By Dillip Pradhan
Dhenkanal: She is a strong believer in destiny, but uncertainty looms large over her ambition to be the first Odia to scale all the highest peaks in all the continents of the world. Monetary constraints come in the way of her next two targets- Mount Vinson of Antarctica and Mount McKinley (also known as Denali) of North America.
Kalpana Dash (50), the first Odia women who had successfully scaled Mount Everest (Asia) in 2008 and highest peaks of other four continents- Mount KiliManjaro (Africa) in 2014, Mount Aconcagua (South America) in January,2015, Mount Elbrus (Europe) in July, 2015, and Mount Kosciuszko (Australia) in December,2015, has set her next target on Antarctica’s highest peak with an elevation of 16,066 feet (4,897 meters), located on the southern part of the main ridge of the Sentinel Range of the Ellsworth Mountains.
However, money has acted major hindrance before her journey. “If everything goes well, I would start my journey in January. The climate of Antarctica allows the mountaineers to climb Mount Vinson in November, December and January. One such suitable month (November) has already elapsed and December is about to get over,” Dash said.
The lady mountaineer had received an invitation from Antarctic Logistics & Expeditions, a USA-recognised mountain expedition agency-in April this year to scale Mount Vinson. Since then, she has been waiting for monetary help as she has to pay US$41,000 to the agency for the costly trip. Dash had also met Petroleum minister Dharmendra Pradhan, who had assured her all help. But, he is yet to do the needful, Dash said.
“He (Pradhan) was happy to see my invitation from the USA-based agency and had assured me of all assistance when I met him in Delhi two months ago. But, I can’t contact him since then”,the soft-spoken Everest winner, who has never moved to anywhere else for aid, added.
To conquer Puncak Jaya or Carstensz Pyramid (4,884 m), the highest summit of Mount Carstensz in the Sudirman Range of the western central highlands of Papua province, Indonesia, is also another venture of Kalpana. There is no climatic constraint in climbing the Indonesian peak unlike Mount Vinson, said Dash, who had also received an invitation to scale the highest peak of Indonesia .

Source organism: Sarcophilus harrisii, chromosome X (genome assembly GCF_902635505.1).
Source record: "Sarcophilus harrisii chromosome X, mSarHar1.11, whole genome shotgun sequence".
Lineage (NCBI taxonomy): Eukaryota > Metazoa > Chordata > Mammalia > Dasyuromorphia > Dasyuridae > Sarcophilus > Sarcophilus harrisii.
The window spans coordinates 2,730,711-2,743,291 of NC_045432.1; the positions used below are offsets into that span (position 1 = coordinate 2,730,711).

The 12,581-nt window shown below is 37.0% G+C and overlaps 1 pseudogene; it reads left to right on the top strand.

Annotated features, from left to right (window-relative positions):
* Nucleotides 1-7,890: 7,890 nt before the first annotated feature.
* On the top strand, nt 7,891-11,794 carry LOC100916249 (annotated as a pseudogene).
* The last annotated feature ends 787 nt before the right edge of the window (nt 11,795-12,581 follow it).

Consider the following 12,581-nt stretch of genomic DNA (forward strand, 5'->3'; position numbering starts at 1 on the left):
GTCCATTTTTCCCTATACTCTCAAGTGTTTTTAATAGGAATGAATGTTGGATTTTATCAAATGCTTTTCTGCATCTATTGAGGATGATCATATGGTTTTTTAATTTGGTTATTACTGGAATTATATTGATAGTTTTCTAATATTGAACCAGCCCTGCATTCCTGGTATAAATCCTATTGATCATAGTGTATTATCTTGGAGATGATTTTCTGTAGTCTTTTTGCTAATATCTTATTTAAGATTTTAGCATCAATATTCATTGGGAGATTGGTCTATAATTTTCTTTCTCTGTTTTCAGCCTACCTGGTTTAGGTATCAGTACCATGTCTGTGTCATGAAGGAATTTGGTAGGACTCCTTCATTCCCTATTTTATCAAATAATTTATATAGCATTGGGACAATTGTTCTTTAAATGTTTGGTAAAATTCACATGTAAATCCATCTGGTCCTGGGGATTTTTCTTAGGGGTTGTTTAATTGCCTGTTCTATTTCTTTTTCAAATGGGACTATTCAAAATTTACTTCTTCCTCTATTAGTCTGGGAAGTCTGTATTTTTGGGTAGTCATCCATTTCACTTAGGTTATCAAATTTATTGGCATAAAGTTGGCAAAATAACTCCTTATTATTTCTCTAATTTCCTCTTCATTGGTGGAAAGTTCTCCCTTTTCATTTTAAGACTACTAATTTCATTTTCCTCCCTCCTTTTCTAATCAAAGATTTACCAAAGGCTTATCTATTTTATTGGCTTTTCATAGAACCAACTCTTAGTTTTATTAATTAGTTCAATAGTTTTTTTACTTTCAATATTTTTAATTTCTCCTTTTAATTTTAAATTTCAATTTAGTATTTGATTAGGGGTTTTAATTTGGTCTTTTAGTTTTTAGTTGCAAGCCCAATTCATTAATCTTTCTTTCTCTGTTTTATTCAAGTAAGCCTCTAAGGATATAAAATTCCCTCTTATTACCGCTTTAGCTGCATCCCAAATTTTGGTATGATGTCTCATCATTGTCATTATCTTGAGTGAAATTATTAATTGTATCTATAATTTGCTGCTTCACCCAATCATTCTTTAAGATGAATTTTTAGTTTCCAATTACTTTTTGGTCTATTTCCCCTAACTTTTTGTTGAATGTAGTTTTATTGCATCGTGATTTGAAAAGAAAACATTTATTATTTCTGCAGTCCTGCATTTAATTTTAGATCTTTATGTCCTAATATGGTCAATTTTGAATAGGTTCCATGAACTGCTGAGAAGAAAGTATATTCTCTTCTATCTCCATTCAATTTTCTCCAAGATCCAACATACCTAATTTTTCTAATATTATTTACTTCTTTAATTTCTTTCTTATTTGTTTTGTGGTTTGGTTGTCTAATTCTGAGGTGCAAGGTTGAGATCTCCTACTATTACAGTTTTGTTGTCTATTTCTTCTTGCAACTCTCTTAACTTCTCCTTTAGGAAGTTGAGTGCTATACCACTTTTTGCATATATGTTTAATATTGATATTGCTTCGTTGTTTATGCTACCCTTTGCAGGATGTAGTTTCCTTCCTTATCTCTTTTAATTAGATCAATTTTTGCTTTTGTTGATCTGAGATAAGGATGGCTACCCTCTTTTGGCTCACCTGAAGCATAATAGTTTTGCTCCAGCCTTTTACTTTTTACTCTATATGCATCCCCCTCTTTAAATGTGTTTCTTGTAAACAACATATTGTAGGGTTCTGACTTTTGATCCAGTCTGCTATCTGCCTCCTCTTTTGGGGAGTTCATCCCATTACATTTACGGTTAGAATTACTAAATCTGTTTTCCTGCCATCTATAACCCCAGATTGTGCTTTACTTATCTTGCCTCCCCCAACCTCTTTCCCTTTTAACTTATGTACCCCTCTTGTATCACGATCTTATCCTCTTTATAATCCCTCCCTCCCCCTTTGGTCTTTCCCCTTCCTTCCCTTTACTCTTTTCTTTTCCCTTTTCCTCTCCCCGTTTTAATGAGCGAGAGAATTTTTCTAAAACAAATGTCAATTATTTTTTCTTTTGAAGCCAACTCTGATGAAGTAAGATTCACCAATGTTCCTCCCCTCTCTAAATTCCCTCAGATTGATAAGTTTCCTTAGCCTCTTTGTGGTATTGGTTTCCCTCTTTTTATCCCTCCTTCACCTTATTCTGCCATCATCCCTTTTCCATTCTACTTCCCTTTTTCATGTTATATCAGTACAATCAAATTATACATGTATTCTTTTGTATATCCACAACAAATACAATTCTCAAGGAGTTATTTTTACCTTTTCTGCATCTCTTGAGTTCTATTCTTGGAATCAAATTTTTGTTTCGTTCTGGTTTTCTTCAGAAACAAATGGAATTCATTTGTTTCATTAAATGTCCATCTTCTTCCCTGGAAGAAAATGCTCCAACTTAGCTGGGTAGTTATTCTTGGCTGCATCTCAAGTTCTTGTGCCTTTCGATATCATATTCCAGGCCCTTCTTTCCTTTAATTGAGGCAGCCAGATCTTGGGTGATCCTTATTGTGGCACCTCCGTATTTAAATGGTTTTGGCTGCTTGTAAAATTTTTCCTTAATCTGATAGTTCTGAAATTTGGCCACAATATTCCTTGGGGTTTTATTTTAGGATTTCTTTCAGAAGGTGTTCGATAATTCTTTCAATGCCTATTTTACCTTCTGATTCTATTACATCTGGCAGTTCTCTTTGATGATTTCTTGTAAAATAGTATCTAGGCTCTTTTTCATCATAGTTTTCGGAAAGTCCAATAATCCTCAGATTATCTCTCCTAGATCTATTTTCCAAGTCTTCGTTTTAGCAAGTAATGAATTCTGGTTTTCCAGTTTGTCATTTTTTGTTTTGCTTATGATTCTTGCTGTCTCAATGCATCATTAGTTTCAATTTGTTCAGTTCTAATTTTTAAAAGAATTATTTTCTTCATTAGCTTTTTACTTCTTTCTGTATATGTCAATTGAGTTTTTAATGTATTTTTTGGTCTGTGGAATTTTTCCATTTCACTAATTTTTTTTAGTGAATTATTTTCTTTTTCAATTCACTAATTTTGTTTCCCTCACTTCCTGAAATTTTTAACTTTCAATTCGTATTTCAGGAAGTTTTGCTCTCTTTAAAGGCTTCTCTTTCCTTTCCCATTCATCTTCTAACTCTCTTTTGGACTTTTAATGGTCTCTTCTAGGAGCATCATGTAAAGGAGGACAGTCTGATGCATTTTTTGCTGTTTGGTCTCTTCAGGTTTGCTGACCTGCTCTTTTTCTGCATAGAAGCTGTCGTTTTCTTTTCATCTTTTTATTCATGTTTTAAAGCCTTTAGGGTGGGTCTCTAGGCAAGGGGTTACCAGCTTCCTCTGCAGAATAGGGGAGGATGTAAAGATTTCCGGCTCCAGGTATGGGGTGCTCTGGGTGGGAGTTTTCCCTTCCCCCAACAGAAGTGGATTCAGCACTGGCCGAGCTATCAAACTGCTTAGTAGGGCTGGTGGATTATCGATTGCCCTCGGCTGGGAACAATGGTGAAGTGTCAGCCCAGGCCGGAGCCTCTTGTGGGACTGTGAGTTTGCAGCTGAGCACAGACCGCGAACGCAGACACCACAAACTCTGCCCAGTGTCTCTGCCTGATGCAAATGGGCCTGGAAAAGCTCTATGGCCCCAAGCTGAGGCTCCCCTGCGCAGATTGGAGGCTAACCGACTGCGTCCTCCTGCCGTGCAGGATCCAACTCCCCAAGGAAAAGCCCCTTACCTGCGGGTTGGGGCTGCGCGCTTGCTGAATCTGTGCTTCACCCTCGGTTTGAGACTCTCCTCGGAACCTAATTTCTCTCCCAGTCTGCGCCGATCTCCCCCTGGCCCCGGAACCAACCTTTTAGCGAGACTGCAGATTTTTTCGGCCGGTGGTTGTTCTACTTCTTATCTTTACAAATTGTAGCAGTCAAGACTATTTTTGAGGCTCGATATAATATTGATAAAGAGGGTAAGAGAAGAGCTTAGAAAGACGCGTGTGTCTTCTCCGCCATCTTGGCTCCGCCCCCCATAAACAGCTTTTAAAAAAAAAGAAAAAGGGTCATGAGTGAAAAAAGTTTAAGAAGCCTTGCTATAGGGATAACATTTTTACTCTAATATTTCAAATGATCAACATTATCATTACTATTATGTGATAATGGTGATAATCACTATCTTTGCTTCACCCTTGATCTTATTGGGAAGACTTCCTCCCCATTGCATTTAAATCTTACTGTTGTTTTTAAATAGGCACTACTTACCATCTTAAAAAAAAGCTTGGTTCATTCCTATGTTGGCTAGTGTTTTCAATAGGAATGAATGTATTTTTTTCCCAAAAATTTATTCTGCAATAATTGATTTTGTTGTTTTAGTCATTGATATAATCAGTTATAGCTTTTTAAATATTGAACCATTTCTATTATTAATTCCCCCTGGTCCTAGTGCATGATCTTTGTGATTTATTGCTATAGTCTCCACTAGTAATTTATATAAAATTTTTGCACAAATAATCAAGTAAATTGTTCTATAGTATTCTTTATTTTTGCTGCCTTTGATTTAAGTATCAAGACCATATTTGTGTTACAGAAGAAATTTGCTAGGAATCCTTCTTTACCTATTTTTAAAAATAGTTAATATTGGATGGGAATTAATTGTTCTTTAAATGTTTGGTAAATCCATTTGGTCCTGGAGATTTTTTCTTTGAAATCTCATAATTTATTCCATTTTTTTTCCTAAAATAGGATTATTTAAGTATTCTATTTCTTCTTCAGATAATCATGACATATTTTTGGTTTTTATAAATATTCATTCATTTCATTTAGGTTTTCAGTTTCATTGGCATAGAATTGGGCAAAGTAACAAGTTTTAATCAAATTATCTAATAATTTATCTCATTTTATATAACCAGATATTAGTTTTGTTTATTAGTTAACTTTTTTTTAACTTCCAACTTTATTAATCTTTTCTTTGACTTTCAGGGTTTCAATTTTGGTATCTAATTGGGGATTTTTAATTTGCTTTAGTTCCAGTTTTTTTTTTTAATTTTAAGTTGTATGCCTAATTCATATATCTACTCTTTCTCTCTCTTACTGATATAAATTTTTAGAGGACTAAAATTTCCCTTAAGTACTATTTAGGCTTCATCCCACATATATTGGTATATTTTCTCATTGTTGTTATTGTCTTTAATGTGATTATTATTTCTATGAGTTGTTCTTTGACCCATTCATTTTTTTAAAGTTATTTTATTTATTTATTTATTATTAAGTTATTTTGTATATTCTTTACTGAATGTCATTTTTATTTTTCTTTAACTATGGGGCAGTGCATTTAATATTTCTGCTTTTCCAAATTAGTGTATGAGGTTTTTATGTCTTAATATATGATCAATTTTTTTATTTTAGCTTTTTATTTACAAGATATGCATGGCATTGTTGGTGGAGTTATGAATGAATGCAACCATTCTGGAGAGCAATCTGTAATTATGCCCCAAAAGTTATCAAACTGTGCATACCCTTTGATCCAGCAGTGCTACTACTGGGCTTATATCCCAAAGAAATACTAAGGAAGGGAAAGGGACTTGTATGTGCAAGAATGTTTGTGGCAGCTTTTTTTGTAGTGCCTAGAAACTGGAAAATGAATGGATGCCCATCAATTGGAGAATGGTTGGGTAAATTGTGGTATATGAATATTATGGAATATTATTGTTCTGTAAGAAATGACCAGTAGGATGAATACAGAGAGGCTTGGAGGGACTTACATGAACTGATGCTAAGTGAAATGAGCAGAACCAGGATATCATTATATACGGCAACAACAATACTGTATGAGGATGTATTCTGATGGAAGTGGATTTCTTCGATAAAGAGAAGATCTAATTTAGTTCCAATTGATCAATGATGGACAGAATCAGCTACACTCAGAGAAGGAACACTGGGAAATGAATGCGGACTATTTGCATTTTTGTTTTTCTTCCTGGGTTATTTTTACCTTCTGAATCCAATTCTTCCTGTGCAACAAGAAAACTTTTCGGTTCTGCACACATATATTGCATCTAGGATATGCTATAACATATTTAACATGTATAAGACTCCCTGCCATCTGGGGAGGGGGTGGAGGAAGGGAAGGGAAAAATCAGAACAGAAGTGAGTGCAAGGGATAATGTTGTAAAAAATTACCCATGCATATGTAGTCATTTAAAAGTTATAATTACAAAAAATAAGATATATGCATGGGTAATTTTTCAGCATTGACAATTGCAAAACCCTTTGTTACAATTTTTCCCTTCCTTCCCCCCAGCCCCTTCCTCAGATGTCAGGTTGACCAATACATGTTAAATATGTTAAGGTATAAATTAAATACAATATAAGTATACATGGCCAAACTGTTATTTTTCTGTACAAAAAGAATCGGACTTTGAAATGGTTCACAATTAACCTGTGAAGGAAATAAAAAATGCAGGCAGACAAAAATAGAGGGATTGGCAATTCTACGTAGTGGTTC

The mountaineer aspires to create a record of climbing all the highest peaks of seven continents. She vowed to reach her jackpot before she is past her prime. She continues her physical exercise to make her fit for mountaining. Climbing up and down to Kapilas hill in Dhenkanal is the best part of her exercise, which she used to do regularly during Everest expedition. Still, she is doing the same at regular interval.
She has never enrolled into a professional mountaineering course and her desire for climbing the highest peak emerged more out of interest and passion. Kalpana first had made an unsuccessful attempt to touch peak of Everest in 2004. She could only make it to 7,300 metres without oxygen in her maiden attempt.
During her second try, in 2006, she climbed up to 8,048 metres, but was forced to return after entering the death zone—an area marked by oxygen scarcity, sub-zero temperatures and strong winds. She was completely unaware about the climate and the health hazards involved.
However, a resolute and better-informed Kalpana had left no stone unturned during her third attempt and become the first Odia women to conquer the 8,848-metre-high highest peak of the world.